Addresses and Statements


05 Feb 2019


St. Mary’s Cathedral Basilica, Sydney

There are in religion two contrary tendencies. The first focuses on the spiritual dimension of human beings. It regards the physical universe as confining and distracting, and emphasises God the pure spirit, the angels also, and the dead now released from bodily life. It relates to God in an intellective way, through private prayer and practices, avoiding public liturgies, sacrifices and sacraments; church buildings, icons, bells and smells are considered distracting, even idolatrous. Regarding the rest of life, this approach tends to devalue bodily existence, sex, partying and the like, to discount social activity, and to offer a spiritual path to a nirvana free of the drag of bodily life. The upside of all this is that it encourages us to be more and better than the animals, and to cultivate our spiritual lives. The risk that it demeans important aspects of human life, treating us as angels – and as any Santa student could tell us, we are not angels, even if we are capable of great intellectual and spiritual accomplishments.

The opposite religious tendency focuses upon the physical dimension of things. Some regard the material universe as the only tangible and certain world there is, and so focus on physical beauty and fitness over inner qualities, and on the natural and man-made environment. To the extent that this leaves any space for the spiritual, it is mediated by signs and symbols, visual pageant and audible glory, community and the body. God and the things of God must be seen, touched, tasted, smelt, sung. But most of life, on this account, will be our actions in the material world. The upside of this approach is that it respects our material nature and presses us to service. The risk is that it demeans the spiritual – and as any Santa student could tell us, there is more to life than the things we can see and control.

So, which is right? A philosopher once asked a boatman to take him across a lake. While they were crossing, she aske if he’d ever studied philosophy, to which the boatman said he had not. “Ah, then you have lost half a life!” the philosopher said. While they were still crossing, a storm came up, and the boat began to sink. The boatman asked the philosopher if she could swim, to which she replied that she could not. “Ah,” replied the boatman, “then you have lost a whole life!”

This story might seem to poke fun at philosophers, academics, even teachers, for as the saying goes, those who can’t… teach. But the fact is, both interlocutors were right: the philosopher knows the importance of truth, goodness and beauty, if life is to be rich, purposeful and fulfilled; while the boatman knows this thinking must be practically applied in the real world. Contemplation without action has no body; action without contemplation has no soul. So it is with the two aspects of religion – the physical and the spiritual, the active and contemplative – that neither is enough by itself; only together do they answer to the complexIty of the human being, human community, human life.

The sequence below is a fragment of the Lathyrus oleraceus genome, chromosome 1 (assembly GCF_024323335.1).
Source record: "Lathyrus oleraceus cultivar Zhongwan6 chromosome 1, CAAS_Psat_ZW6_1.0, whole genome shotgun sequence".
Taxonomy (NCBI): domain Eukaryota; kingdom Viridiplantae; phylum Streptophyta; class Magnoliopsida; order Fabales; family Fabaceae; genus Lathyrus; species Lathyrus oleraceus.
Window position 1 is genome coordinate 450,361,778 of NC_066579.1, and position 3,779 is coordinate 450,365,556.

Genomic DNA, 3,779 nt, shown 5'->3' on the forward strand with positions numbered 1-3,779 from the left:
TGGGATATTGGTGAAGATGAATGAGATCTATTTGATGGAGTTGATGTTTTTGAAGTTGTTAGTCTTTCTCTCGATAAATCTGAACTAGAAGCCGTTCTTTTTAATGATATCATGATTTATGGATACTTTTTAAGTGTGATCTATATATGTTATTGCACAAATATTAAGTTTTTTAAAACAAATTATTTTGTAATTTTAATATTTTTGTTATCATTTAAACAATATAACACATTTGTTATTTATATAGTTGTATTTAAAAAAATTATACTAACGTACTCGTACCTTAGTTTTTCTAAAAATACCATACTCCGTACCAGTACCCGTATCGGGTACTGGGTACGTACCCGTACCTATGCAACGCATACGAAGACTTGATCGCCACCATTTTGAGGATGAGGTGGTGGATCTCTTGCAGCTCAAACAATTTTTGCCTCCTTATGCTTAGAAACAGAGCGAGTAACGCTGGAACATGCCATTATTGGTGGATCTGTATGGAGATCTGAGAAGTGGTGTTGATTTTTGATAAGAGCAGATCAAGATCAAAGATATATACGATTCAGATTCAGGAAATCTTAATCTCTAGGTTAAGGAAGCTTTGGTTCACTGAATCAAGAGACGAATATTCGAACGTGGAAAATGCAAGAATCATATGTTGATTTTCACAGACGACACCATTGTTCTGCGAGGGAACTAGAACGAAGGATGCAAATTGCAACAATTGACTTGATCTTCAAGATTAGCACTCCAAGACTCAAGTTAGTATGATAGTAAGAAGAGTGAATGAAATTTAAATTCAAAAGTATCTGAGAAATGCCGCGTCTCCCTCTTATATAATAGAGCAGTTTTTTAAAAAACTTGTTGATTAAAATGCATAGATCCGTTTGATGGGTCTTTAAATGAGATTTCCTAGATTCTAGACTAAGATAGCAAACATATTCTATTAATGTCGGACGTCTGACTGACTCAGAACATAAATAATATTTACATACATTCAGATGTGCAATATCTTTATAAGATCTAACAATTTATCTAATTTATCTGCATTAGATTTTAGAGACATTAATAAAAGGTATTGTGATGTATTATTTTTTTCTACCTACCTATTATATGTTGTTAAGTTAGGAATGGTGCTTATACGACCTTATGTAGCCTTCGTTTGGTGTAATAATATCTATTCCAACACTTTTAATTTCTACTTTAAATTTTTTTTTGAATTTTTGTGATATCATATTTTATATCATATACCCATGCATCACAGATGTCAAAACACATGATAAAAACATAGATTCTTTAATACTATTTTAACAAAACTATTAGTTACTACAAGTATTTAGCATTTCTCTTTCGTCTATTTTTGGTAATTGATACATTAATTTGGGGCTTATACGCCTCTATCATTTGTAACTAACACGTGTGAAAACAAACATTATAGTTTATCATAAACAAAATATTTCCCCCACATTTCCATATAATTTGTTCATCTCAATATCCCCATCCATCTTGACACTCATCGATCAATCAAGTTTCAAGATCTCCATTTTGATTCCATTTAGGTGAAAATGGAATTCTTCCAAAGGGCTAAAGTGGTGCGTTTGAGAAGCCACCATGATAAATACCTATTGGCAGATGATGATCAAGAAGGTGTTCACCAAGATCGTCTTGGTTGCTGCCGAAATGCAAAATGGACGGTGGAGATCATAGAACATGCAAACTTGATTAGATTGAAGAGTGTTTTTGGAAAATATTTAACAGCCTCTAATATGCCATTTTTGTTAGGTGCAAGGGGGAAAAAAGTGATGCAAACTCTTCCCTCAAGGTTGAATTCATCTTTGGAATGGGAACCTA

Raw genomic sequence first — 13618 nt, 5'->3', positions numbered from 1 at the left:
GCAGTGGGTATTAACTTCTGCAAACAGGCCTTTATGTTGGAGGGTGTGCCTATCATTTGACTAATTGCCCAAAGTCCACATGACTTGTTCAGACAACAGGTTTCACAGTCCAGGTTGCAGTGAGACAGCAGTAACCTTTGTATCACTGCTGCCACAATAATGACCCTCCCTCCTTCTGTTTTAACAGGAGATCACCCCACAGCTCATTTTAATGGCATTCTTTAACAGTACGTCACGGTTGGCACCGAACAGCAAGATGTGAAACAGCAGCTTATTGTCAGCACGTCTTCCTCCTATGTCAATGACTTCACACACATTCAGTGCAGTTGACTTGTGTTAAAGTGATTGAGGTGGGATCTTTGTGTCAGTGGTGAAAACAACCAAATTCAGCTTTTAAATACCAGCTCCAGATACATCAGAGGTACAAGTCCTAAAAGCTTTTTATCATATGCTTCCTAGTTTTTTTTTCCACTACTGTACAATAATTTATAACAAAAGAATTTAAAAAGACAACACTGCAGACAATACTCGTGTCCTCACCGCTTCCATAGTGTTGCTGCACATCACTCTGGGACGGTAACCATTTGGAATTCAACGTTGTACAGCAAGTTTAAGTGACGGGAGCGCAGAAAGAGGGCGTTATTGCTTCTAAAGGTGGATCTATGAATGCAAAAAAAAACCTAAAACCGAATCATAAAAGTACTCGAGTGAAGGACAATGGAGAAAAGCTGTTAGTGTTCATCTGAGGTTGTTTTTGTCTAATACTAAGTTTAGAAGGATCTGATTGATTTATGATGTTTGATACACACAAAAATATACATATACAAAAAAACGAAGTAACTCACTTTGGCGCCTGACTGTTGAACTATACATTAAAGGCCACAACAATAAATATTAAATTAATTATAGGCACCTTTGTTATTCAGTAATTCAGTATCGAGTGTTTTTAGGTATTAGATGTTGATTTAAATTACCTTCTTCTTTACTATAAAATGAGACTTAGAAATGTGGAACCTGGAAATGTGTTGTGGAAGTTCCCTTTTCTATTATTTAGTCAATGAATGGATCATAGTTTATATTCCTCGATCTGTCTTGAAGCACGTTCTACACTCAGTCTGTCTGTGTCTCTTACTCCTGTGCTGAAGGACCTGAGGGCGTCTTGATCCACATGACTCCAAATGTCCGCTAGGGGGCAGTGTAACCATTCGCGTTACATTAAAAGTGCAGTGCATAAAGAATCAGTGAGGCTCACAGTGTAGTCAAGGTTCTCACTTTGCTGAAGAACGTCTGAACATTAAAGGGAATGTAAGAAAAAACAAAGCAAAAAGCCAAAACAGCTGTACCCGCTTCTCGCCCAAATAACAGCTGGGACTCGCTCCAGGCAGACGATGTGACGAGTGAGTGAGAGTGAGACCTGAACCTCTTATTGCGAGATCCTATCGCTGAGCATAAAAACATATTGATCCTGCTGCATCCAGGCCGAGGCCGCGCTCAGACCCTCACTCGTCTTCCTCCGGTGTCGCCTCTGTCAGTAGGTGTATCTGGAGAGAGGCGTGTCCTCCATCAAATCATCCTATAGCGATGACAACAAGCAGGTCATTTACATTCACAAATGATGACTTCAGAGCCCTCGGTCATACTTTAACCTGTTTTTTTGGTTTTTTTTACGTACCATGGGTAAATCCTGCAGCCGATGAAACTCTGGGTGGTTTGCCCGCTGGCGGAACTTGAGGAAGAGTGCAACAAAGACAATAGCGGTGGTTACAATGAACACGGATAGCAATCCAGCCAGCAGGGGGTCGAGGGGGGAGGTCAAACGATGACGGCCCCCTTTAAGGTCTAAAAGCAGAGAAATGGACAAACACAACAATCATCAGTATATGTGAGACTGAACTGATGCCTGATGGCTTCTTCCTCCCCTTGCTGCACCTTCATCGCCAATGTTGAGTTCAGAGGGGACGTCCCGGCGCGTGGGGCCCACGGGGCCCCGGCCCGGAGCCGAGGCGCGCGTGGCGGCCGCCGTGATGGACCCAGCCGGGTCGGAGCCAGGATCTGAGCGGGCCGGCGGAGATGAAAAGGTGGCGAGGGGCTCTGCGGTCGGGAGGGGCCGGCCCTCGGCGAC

Today’s readings reflect this. Ecclesiasticus praises God’s deeds of creation and redemption (Ben Sirach 50:24-6). Action, either by God or us, matters. But the Sage recognizes that what is in our hearts matters also: we must be cheerful and peaceable. In our epistle Paul starts with character: the Colossians and all of us should be holy, compassionate, kind, humble, gentle, patient (Col 3:12-17). But the Apostle recognizes that what we do matters as much as who we are; indeed, the two deeply affect each other. So he goes on to talk about external behaviour: forbearing others, ending quarrels, practising charity, teaching wisely, living in unity, showing gratitude to God.

Jesus also reflects on both dimensions in John’s Gospel this morning (Jn 15:9-17). Love is what matters above all: loving God, neighbour, the world, self. It’s a whole attitude to life and to each other; it goes to the heart of what the Christian is. But it must be expressed in action in the world: in keeping the commandments and laying down our lives in service. It’s not enough to feel lovey-dovey or be holy inside: we must “go out and bear fruit,” Jesus says, “fruit that will last”.